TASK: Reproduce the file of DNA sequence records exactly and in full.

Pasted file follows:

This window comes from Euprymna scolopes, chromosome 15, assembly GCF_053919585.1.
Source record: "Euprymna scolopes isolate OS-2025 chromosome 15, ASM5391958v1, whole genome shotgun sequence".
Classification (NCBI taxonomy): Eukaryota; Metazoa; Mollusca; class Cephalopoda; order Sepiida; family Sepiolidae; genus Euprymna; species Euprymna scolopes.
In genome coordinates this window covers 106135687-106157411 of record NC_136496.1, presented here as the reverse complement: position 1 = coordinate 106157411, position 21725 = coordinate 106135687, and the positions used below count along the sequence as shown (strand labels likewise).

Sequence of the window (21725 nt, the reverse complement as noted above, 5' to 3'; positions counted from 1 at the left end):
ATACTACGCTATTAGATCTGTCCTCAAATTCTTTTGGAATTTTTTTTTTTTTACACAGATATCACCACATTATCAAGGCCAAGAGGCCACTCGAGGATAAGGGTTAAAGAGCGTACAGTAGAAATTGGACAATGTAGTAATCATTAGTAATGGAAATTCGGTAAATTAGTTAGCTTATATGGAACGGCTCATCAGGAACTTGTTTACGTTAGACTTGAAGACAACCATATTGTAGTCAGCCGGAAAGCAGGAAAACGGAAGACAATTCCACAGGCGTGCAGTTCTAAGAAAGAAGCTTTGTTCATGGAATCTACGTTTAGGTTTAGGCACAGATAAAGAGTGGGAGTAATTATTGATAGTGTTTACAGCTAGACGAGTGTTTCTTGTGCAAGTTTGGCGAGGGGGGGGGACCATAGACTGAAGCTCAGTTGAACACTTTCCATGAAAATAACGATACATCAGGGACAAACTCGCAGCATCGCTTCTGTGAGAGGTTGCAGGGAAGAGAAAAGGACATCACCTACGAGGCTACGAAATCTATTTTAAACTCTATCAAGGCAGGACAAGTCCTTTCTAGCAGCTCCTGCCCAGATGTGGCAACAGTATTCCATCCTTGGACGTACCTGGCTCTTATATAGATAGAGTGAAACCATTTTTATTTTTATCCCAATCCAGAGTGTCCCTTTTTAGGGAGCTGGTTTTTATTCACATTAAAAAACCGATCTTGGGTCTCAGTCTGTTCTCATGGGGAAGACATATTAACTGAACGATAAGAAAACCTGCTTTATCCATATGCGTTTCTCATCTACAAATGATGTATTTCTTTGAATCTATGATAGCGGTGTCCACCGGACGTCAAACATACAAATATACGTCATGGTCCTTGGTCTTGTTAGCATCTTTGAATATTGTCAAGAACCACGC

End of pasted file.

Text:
This window comes from Euprymna scolopes, chromosome 15, assembly GCF_053919585.1.
Source record: "Euprymna scolopes isolate OS-2025 chromosome 15, ASM5391958v1, whole genome shotgun sequence".
Classification (NCBI taxonomy): Eukaryota; Metazoa; Mollusca; class Cephalopoda; order Sepiida; family Sepiolidae; genus Euprymna; species Euprymna scolopes.
In genome coordinates this window covers 106135687-106157411 of record NC_136496.1, presented here as the reverse complement: position 1 = coordinate 106157411, position 21725 = coordinate 106135687, and the positions used below count along the sequence as shown (strand labels likewise).

Sequence of the window (21725 nt, the reverse complement as noted above, 5' to 3'; positions counted from 1 at the left end):
ATACTACGCTATTAGATCTGTCCTCAAATTCTTTTGGAATTTTTTTTTTTTTACACAGATATCACCACATTATCAAGGCCAAGAGGCCACTCGAGGATAAGGGTTAAAGAGCGTACAGTAGAAATTGGACAATGTAGTAATCATTAGTAATGGAAATTCGGTAAATTAGTTAGCTTATATGGAACGGCTCATCAGGAACTTGTTTACGTTAGACTTGAAGACAACCATATTGTAGTCAGCCGGAAAGCAGGAAAACGGAAGACAATTCCACAGGCGTGCAGTTCTAAGAAAGAAGCTTTGTTCATGGAATCTACGTTTAGGTTTAGGCACAGATAAAGAGTGGGAGTAATTATTGATAGTGTTTACAGCTAGACGAGTGTTTCTTGTGCAAGTTTGGCGAGGGGGGGGGACCATAGACTGAAGCTCAGTTGAACACTTTCCATGAAAATAACGATACATCAGGGACAAACTCGCAGCATCGCTTCTGTGAGAGGTTGCAGGGAAGAGAAAAGGACATCACCTACGAGGCTACGAAATCTATTTTAAACTCTATCAAGGCAGGACAAGTCCTTTCTAGCAGCTCCTGCCCAGATGTGGCAACAGTATTCCATCCTTGGACGTACCTGGCTCTTATATAGATAGAGTGAAACCATTTTTATTTTTATCCCAATCCAGAGTGTCCCTTTTTAGGGAGCTGGTTTTTATTCACATTAAAAAACCGATCTTGGGTCTCAGTCTGTTCTCATGGGGAAGACATATTAACTGAACGATAAGAAAACCTGCTTTATCCATATGCGTTTCTCATCTACAAATGATGTATTTCTTTGAATCTATGATAGCGGTGTCCACCGGACGTCAAACATACAAATATACGTCATGGTCCTTGGTCTTGTTAGCATCTTTGAATATTGTCAAGAACCACGC